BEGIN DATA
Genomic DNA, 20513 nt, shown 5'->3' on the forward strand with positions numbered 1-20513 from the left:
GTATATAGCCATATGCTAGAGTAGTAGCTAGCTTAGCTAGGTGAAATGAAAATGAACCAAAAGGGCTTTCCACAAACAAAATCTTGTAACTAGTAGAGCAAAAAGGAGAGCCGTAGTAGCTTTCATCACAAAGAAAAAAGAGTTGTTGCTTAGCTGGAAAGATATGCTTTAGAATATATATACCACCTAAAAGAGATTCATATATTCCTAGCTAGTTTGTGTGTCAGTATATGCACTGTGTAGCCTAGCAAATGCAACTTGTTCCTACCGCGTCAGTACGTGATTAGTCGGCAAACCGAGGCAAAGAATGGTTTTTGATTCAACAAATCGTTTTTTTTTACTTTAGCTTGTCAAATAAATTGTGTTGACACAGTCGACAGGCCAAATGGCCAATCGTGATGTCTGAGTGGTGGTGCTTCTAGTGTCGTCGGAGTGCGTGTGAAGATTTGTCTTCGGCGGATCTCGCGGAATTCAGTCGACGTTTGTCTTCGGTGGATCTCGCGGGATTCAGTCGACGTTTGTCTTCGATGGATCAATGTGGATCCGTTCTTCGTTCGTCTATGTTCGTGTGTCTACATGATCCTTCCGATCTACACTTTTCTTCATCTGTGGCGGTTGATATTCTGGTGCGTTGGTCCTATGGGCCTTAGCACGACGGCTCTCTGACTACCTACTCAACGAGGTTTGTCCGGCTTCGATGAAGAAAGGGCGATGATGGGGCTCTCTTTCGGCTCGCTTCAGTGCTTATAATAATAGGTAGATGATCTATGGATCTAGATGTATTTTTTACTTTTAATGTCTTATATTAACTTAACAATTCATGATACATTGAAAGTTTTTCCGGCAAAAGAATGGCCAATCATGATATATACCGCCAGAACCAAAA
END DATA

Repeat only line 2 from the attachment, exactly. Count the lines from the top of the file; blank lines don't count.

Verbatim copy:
GTATATAGCCATATGCTAGAGTAGTAGCTAGCTTAGCTAGGTGAAATGAAAATGAACCAAAAGGGCTTTCCACAAACAAAATCTTGTAACTAGTAGAGCAAAAAGGAGAGCCGTAGTAGCTTTCATCACAAAGAAAAAAGAGTTGTTGCTTAGCTGGAAAGATATGCTTTAGAATATATATACCACCTAAAAGAGATTCATATATTCCTAGCTAGTTTGTGTGTCAGTATATGCACTGTGTAGCCTAGCAAATGCAACTTGTTCCTACCGCGTCAGTACGTGATTAGTCGGCAAACCGAGGCAAAGAATGGTTTTTGATTCAACAAATCGTTTTTTTTTACTTTAGCTTGTCAAATAAATTGTGTTGACACAGTCGACAGGCCAAATGGCCAATCGTGATGTCTGAGTGGTGGTGCTTCTAGTGTCGTCGGAGTGCGTGTGAAGATTTGTCTTCGGCGGATCTCGCGGAATTCAGTCGACGTTTGTCTTCGGTGGATCTCGCGGGATTCAGTCGACGTTTGTCTTCGATGGATCAATGTGGATCCGTTCTTCGTTCGTCTATGTTCGTGTGTCTACATGATCCTTCCGATCTACACTTTTCTTCATCTGTGGCGGTTGATATTCTGGTGCGTTGGTCCTATGGGCCTTAGCACGACGGCTCTCTGACTACCTACTCAACGAGGTTTGTCCGGCTTCGATGAAGAAAGGGCGATGATGGGGCTCTCTTTCGGCTCGCTTCAGTGCTTATAATAATAGGTAGATGATCTATGGATCTAGATGTATTTTTTACTTTTAATGTCTTATATTAACTTAACAATTCATGATACATTGAAAGTTTTTCCGGCAAAAGAATGGCCAATCATGATATATACCGCCAGAACCAAAA